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wishes, all costs can be replaced with negative rewards.
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4 Figure 4.11: A shortest path problem. The arcs are marked with their lengths. Any
unmarked link has length 1 We start the dynamic programming algorithm with a ﬁnal cost vector that is 0 for node 1
and inﬁnite for all other nodes. In stage 1, we choose the arc from node 2 to 1 and that 170 CHAPTER 4. FINITESTATE MARKOV CHAINS from 4 to 1; the choice at node 3 is immaterial. The stage 1 costs are then
v1 (1, u ) = 0, v2 (1, u ) = 4, v3 (1, u ) = 1, In stage 2, the cost v3 (2, u ), for example, is
h
v3 (2, u ) = min 2 + v2 (1, u ),
The set of costs at stage 2 are
v1 (2, u ) = 0, v2 (2, u ) = 2, v4 (1, u ) = 1. i
4 + v4 (1, u ) = 5. v3 (2, u ) = 5, v4 (2, u ) = 1. and the policy is for node 2 to go to 4, node 3 to 4, and 4 to 1. At stage, node 3 switches to
node 2, reducing its path length to 4, and nodes 2 and 4 are unchanged. Further iterations
yield no change, and the resulting policy is also the optimal stationary policy.
It can be seen without too much diﬃculty, for the example of Figure 4.11, that these ﬁnal
aggregate costs and shortest paths also result no matter what ﬁnal cost vector u (with
u1 = 0) is used. We shall see later that this always happens so long as all the cycles in the
directed graph (other than the self loop from node 1 to node 1) have positive cost. 4.6.3 Optimal stationary policies In Example 4.6.1, we saw that there was a ﬁnal transient (for stage 1) in which decision 1
was taken, and in all other stages, decision 2 was taken. Thus, the optimal dynamic policy
used a stationary policy (using decision 2) except for a ﬁnal transient. It seems reasonable to
expect this same type of behavior for typical but more complex Markov decision problems.
We can get a clue about how to demonstrate this by ﬁrst looking at a situation in which
the aggregate expected gain of a stationary policy is equal to that of the optimal dynamic
0
0
policy. Denote some given stationary policy by the vector k 0 = (k1 , . . . , kM ) of decisions in
0
each state. Assume that the Markov chain with transition matrix [P k ] is a unichain, i.e.,
recurrent with perhaps additional transient states. The expected aggregate reward for this
stationary policy is then given by (4.46), using the Markov chain with transition matrix
0
0
[P k ] and reward vector r k . Let w 0 be the relative gain vector for the stationary policy k 0 .
Recall from (4.44) that if w 0 is used as the ﬁnal reward vector, then the expected aggregate
gain simpliﬁes to
0 v k (n, w 0 ) − ng 0 e = w 0 , (4.57) P k0 k0
0
where g 0 = i πi ri is the steadystate gain, π k is the steadystate probability vector, and
the relative gain vector w 0 satisﬁes
0 0 w 0 + g 0 e = r k + [P k ]w 0 ; 0 π k w 0 = 0. (4.58) The fact that the right hand side of (4.57) is independent of the stage, n, leads us to
hypothesize that if the stationary policy k 0 is the same as the dynamic policy except for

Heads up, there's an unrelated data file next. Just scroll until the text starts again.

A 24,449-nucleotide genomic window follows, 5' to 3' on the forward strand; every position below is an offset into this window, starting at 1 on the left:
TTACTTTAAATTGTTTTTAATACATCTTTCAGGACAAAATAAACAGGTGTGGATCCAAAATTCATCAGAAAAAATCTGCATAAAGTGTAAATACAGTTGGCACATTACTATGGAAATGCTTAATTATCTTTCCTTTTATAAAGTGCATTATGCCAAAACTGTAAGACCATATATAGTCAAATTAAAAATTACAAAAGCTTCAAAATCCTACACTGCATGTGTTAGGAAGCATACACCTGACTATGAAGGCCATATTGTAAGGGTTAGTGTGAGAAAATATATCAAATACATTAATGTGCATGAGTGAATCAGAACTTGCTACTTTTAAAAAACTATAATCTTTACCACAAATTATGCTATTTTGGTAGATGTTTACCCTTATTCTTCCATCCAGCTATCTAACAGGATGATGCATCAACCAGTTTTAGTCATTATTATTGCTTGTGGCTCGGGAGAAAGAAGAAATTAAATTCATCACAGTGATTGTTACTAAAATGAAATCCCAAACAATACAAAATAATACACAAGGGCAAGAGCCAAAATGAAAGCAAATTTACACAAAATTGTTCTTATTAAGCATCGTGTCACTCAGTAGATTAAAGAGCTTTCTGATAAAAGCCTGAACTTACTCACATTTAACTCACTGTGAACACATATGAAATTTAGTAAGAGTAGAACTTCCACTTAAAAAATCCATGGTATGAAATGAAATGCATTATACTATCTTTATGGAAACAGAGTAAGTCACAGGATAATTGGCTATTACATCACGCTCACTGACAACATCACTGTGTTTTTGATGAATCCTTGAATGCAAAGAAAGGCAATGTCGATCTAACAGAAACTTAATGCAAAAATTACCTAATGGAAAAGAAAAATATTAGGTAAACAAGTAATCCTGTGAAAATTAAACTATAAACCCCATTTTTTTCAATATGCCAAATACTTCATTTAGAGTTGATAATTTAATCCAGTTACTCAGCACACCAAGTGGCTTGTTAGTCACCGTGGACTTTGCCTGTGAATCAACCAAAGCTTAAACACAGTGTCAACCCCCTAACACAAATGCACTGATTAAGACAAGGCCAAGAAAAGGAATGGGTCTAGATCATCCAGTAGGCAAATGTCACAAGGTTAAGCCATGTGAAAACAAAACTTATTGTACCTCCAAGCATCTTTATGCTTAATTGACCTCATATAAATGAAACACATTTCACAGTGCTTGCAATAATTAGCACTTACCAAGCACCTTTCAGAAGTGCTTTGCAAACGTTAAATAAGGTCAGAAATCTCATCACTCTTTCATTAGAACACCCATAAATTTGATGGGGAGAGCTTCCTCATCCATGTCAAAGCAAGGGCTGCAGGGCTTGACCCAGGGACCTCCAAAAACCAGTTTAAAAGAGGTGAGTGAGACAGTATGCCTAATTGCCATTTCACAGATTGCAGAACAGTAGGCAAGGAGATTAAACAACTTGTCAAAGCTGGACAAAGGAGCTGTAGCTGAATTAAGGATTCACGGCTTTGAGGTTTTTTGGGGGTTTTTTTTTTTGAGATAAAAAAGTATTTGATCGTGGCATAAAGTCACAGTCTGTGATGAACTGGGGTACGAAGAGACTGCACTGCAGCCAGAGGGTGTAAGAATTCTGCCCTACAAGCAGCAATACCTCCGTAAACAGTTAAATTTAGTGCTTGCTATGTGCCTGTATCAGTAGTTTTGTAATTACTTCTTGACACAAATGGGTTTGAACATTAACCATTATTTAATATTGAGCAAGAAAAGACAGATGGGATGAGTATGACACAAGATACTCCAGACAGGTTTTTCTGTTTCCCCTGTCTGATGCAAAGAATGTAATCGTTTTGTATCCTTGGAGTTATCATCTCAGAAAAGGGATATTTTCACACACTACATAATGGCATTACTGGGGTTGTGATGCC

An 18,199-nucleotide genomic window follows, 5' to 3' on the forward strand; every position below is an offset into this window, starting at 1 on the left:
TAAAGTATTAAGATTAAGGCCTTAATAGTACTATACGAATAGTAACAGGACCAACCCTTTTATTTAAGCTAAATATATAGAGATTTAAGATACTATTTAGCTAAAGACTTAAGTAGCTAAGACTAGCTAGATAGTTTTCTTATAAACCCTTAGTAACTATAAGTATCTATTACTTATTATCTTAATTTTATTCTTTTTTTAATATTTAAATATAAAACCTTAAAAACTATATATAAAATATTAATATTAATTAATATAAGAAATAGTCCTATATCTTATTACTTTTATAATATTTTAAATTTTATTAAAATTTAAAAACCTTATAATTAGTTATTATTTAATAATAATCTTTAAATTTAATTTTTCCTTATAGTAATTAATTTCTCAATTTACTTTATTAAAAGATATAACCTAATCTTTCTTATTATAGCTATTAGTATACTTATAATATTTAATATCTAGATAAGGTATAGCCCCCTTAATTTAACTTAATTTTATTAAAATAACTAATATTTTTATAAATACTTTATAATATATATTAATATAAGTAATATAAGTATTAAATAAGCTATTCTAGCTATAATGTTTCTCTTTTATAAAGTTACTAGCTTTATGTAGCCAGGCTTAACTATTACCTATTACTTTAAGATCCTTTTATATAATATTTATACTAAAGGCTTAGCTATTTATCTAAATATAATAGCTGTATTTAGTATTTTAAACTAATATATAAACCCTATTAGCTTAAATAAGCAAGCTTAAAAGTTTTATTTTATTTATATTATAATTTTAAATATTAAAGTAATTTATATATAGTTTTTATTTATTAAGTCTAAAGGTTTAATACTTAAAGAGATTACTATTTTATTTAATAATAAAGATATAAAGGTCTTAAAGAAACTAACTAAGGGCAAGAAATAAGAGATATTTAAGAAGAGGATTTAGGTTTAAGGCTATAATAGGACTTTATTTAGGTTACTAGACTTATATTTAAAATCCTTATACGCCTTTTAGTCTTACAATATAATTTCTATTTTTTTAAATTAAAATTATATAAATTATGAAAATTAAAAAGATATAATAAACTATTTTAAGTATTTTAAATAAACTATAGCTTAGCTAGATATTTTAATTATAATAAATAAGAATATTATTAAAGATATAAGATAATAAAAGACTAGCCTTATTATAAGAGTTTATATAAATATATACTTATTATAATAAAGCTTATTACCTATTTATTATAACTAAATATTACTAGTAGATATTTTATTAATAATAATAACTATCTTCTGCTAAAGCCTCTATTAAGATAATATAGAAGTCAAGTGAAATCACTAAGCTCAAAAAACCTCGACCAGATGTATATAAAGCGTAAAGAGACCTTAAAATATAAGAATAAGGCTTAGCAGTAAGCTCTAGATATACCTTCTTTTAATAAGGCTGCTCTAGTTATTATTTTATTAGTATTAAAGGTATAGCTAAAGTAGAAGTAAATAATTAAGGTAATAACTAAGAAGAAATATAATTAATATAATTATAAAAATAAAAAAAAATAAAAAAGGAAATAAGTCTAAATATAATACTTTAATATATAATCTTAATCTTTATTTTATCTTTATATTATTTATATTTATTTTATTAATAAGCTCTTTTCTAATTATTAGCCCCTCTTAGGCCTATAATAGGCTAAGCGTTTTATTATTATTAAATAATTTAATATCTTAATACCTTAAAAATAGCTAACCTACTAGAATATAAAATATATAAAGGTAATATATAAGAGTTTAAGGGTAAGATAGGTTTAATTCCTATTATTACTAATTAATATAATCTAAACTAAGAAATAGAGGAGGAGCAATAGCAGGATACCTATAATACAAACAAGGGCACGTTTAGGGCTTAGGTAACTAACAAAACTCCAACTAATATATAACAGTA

a ﬁnal transient, then that ﬁnal transient might disappear if we use w 0 as a ﬁnal reward 4.6. MARKOV DECISION THEORY AND DYNAMIC PROGRAMMING 171 vector. To pursue this hypothesis, assume a ﬁnal reward equal to w 0 . Then, if k 0 maximizes
r k + [P k ]w 0 over k , we have
0 0 v ∗ (1, w 0 ) = r k + [P k ]w 0 = max{r k + [P k ]w 0 }.
k (4.59) Substituting (4.58) into (4.59), we see that the vector decision k 0 is optimal at stage 1 if
0 0 w 0 + g 0 e = r k + [P k ]w 0 = max{r k + [P k ]w 0 }.
k (4.60) If (4.60) is also satisﬁed, then the optimal gain is given by
v ∗ (1, w 0 ) = w 0 + g 0 e . (4.61) The following theorem now shows that if (4.60) is satisﬁed, then, not only is the decision
k 0 that maximizes r k + [P k ]w 0 an optimal dynamic policy for stage 1 but is also optimal
at all stages (i.e., the stationary policy k 0 is also an optimal dynamic policy).
Theorem 4.10. Assume that (4.60) is satisﬁed for some w0 , g 0 , and k0 . Then, if the ﬁnal
reward vector is equal to w0 , the stationary policy k0 is an optimal dynamic policy and the
optimal expected aggregate gain satisﬁes
v∗ (n, w0 ) = w0 + ng 0 e. (4.62) Proof: Since k 0 maximizes r k + [P k ]w 0 , it is an optimal decision at stage 1 for the ﬁnal
0
0
vector w 0 . From (4.60), w 0 + g 0 e = r k + [P k ]w 0 , so v ∗ (1, w 0 ) = w 0 + g 0 e . Thus (4.62) is
satisﬁed for n = 1, and we use induction on n, with n = 1 as a basis, to verify (4.62) in
general. Thus, assume that (4.62) is satisﬁed for n. Then, from (4.55),
v ∗ (n + 1, w 0 ) = max{r k + [P k ]v ∗ (n, w 0 )}
k
n
o
k
= max r k + [P k ]{w 0 + ng 0 e }
k (4.63)
(4.64) = ng 0 e + max{r k + [P k ]w 0 } (4.65) = (n + 1)g 0 e + w 0 .. (4.66) k Eqn (4.64) follows from the inductive hypothesis of (4.62), (4.65) follows because [P k ]e = e
for all k , and (4.66) follows from (4.60). This veriﬁes (4.62) for n + 1. Also, since k 0
maximizes (4.65), it also maximizes (4.63), showing that k 0 is the optim...
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This note was uploaded on 09/27/2010 for the course EE 229 taught by Professor R.srikant during the Spring '09 term at University of Illinois, Urbana Champaign.
 Spring '09
 R.Srikant

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